Endostyle = Thyroid

Thyroid (Wiki) 

This description of the human thyroid is provided for reference. 

Endostyle (Wiki) 
    "An endostyle is a longitudinal ciliated groove on the ventral wall of the pharynx which produces mucus to gather food particles. It is found in urochordates and cephalochordates, and in the larvae of lampreys. It aids in transporting food to the esophagus. It is also called the hypopharyngeal groove. The endostyle in larval lampreys (ammocetes) metamorphoses into the thyroid gland in adults, and is regarded as being homologous to the thyroid gland in vertebrates.

1960    72<72   
[On the formation of thyroid hormones and of their precursors by Branchiostoma lanceolatum Pallas (Amphioxus)].    (French) 
    No Abstract but 90 Similar articles:   
    from:  Amphioxus Hormones

1962    71<72   
Identification of labeled thyroxine and triiodothyronine in amphioxus treated with 131-I 
    No Abstract, but 163 Similar articles. 
    from:  Amphioxus Hormones

Phylogenetic analysis and developmental expression of thymosin-beta4 gene in amphioxus.

Iodine metabolism and thyroid-related functions in organisms lacking thyroid follicles: are thyroid hormones also vitamins?    
Thyroid-related functions in organisms devoid of follicular thyroid tissue have been reviewed.  
    In the lamprey, a primitive vertebrate, the larva concentrates iodide and synthesizes thyroid hormones (TH) by iodoperoxidase (IP)-mediated iodination of a thyroglobulin (TG)-like molecule in a subpharyngeal afollicular endostyle. The endostyle is the thyroid homolog, and it reorganizes into a follicular thyroid at metamorphosis to the adult.  
    Ascidians and amphloxus, invertebrate protochordate relatives of vertebrates, also concentrate iodide and synthesize TH in a subpharyngeal afollicular endostyle, but the endostyle never transforms to follicles.  
    Ascidian plasma contains L-thyroxine and its more biologically active derivative 3,5,3'-triiodo-L-thyronine, and TH receptors exist, but TH effects are poorly understood. No other invertebrates possess an endostyle. Several invertebrates concentrate iodide at other sites and form protein-incorporated iodohistidines and iodotyrosines; however, de novo iodothyronine biosynthesis through IP-mediated TG iodination has not been established. Nevertheless, TH occur in invertebrates, and exogenous iodothyrosines or iodothyronines have effects on jellyfish, insects, and sea urchins. Furthermore, gut bacteria metabolize TH, and plants may synthesize TH by nonenzymatic oxidative iodination.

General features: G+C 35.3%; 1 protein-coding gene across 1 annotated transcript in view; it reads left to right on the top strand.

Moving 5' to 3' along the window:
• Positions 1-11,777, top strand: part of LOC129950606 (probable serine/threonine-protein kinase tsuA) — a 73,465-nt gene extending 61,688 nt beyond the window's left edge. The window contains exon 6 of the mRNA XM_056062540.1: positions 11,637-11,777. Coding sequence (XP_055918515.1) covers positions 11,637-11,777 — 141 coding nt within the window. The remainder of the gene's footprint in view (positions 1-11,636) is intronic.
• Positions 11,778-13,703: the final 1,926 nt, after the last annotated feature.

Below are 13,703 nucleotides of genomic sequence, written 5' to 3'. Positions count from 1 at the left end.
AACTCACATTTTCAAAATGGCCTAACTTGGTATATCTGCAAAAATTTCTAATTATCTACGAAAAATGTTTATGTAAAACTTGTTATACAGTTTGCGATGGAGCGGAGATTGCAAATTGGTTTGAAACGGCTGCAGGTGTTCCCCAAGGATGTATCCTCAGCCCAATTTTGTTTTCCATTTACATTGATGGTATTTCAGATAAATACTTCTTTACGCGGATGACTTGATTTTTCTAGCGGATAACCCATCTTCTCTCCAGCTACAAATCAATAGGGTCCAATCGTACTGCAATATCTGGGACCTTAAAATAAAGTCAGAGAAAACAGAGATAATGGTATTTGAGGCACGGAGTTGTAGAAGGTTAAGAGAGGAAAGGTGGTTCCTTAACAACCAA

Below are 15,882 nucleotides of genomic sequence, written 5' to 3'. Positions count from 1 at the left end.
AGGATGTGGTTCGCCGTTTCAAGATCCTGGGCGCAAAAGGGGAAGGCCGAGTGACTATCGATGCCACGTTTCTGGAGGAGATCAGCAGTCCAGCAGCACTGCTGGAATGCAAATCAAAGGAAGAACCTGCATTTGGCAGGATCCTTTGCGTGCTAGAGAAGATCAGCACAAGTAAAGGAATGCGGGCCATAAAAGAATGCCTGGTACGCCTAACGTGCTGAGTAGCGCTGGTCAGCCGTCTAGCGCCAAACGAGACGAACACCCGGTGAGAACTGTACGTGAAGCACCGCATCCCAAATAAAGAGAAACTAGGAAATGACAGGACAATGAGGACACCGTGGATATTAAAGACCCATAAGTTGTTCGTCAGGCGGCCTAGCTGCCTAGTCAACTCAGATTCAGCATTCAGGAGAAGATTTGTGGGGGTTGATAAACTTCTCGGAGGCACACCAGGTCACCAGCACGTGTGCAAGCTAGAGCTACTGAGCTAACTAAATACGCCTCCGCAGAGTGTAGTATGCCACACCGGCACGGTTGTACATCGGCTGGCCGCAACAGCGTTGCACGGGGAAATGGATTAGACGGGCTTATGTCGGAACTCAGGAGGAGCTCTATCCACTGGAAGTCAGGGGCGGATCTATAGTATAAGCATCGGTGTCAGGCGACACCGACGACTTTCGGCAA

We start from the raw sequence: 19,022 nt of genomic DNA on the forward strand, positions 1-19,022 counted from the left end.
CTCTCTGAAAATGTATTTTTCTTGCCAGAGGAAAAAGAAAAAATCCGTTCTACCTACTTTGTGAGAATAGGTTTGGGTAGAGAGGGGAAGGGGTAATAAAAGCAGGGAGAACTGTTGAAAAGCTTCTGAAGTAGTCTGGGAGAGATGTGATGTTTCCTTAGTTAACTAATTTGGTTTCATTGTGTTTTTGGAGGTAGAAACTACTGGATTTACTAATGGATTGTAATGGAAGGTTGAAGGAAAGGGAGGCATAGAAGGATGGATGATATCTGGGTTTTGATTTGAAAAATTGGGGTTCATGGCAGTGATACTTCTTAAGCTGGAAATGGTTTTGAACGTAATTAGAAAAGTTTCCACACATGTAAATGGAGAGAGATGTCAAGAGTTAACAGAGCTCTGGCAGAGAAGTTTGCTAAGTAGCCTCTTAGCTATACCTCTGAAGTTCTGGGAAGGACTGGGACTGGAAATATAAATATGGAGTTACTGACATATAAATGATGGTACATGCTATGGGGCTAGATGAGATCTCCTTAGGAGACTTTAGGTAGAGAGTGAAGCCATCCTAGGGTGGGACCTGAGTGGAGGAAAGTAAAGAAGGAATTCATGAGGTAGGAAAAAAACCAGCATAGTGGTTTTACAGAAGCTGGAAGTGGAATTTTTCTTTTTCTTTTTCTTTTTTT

Thus, TH occur in many organisms and, after ingestion and enteric absorption, can enter the food chain. Indeed, sea urchin larvae obtain TH required to induce metamorphosis from plant diatoms. Thyroid hormones can therefore have vitamin-like effects and, in conjunction with vitamin D, and possibly with other steroids, may be more aptly termed vitamones. Availability of exogenous TH has implications for models of invertebrate and vertebrate TH metabolism and iodine salvaging, and it may explain the prominent and probable ancestral role of peripheral mechanisms in regulating thyroidal status."  


Overlapping expression of amphioxus homologs of the thyroid transcription factor-1 gene and thyroid peroxidase gene in the endostyle: insight into evolution of the thyroid gland.   
Only the abstract is available online, but I'm not sure there's anything to be gained by obtaining the PDF. 
  "The endostyle is a pharyngeal organ of uro- chordates, cephalochordates, and primitive vertebrates. This organ has iodine-concentrating and iodine-metabolism activities, and therefore the endostyle is considered to be homologous to the follicle of the thyroid gland. 
    In higher vertebrates the genes for both thyroid transcription factor-1 (TTF-1) and thyroid peroxidase (TPO) are expressed in the thyroid gland follicle. TTF-1 regulates the expression of TPO, which encodes an iodinating enzyme associated with thyroid hormone synthesis.

    "I isolated and characterized cDNA clones for the amphioxus homologs of the TTF-1 gene (BbTTF-1) and TPO gene (BbTPO) from Branchiostoma belcheri.
"  "The coexpression of these genes in amphioxus suggests that regulation of TPO by TTF-1 was present in the common ancestor of cephalochordates (acraniates) and craniates.